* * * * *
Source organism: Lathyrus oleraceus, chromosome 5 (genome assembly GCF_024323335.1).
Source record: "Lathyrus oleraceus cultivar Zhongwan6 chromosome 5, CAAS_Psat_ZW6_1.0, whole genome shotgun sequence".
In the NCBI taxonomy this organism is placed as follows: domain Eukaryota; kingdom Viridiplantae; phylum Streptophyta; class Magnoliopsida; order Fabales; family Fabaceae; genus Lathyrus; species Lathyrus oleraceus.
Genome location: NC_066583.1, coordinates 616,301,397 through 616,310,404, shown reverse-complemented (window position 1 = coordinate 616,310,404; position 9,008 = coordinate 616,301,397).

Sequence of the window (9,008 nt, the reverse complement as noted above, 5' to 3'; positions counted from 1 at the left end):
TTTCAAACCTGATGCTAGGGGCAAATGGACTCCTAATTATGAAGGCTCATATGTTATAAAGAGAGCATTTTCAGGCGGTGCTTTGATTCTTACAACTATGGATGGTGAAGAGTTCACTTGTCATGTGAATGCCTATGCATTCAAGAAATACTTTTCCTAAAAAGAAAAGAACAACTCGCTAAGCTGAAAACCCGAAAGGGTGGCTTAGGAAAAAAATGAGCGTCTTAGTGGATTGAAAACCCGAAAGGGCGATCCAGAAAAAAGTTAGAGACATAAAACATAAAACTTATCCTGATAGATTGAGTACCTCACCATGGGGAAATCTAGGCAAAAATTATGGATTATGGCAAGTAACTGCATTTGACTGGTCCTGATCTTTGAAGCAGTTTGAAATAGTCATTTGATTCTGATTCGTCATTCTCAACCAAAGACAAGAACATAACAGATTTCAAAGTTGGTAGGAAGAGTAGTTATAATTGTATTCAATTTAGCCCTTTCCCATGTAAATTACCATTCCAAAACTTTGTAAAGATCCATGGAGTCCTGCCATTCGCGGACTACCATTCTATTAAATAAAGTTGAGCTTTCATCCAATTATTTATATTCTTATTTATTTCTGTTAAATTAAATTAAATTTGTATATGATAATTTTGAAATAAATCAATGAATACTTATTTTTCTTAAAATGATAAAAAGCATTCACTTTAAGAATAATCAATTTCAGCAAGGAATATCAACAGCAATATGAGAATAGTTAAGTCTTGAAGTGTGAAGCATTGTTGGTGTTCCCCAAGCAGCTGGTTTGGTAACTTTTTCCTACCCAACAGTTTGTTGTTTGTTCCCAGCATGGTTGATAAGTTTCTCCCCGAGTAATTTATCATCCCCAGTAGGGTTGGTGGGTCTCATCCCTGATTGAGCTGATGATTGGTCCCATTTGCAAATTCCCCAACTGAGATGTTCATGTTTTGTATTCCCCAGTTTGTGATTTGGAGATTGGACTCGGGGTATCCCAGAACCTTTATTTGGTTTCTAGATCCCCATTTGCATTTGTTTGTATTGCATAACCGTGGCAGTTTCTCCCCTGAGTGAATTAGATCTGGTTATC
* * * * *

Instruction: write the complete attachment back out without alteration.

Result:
Source organism: Lathyrus oleraceus, chromosome 5 (genome assembly GCF_024323335.1).
Source record: "Lathyrus oleraceus cultivar Zhongwan6 chromosome 5, CAAS_Psat_ZW6_1.0, whole genome shotgun sequence".
In the NCBI taxonomy this organism is placed as follows: domain Eukaryota; kingdom Viridiplantae; phylum Streptophyta; class Magnoliopsida; order Fabales; family Fabaceae; genus Lathyrus; species Lathyrus oleraceus.
Genome location: NC_066583.1, coordinates 616,301,397 through 616,310,404, shown reverse-complemented (window position 1 = coordinate 616,310,404; position 9,008 = coordinate 616,301,397).

Sequence of the window (9,008 nt, the reverse complement as noted above, 5' to 3'; positions counted from 1 at the left end):
TTTCAAACCTGATGCTAGGGGCAAATGGACTCCTAATTATGAAGGCTCATATGTTATAAAGAGAGCATTTTCAGGCGGTGCTTTGATTCTTACAACTATGGATGGTGAAGAGTTCACTTGTCATGTGAATGCCTATGCATTCAAGAAATACTTTTCCTAAAAAGAAAAGAACAACTCGCTAAGCTGAAAACCCGAAAGGGTGGCTTAGGAAAAAAATGAGCGTCTTAGTGGATTGAAAACCCGAAAGGGCGATCCAGAAAAAAGTTAGAGACATAAAACATAAAACTTATCCTGATAGATTGAGTACCTCACCATGGGGAAATCTAGGCAAAAATTATGGATTATGGCAAGTAACTGCATTTGACTGGTCCTGATCTTTGAAGCAGTTTGAAATAGTCATTTGATTCTGATTCGTCATTCTCAACCAAAGACAAGAACATAACAGATTTCAAAGTTGGTAGGAAGAGTAGTTATAATTGTATTCAATTTAGCCCTTTCCCATGTAAATTACCATTCCAAAACTTTGTAAAGATCCATGGAGTCCTGCCATTCGCGGACTACCATTCTATTAAATAAAGTTGAGCTTTCATCCAATTATTTATATTCTTATTTATTTCTGTTAAATTAAATTAAATTTGTATATGATAATTTTGAAATAAATCAATGAATACTTATTTTTCTTAAAATGATAAAAAGCATTCACTTTAAGAATAATCAATTTCAGCAAGGAATATCAACAGCAATATGAGAATAGTTAAGTCTTGAAGTGTGAAGCATTGTTGGTGTTCCCCAAGCAGCTGGTTTGGTAACTTTTTCCTACCCAACAGTTTGTTGTTTGTTCCCAGCATGGTTGATAAGTTTCTCCCCGAGTAATTTATCATCCCCAGTAGGGTTGGTGGGTCTCATCCCTGATTGAGCTGATGATTGGTCCCATTTGCAAATTCCCCAACTGAGATGTTCATGTTTTGTATTCCCCAGTTTGTGATTTGGAGATTGGACTCGGGGTATCCCAGAACCTTTATTTGGTTTCTAGATCCCCATTTGCATTTGTTTGTATTGCATAACCGTGGCAGTTTCTCCCCTGAGTGAATTAGATCTGGTTATC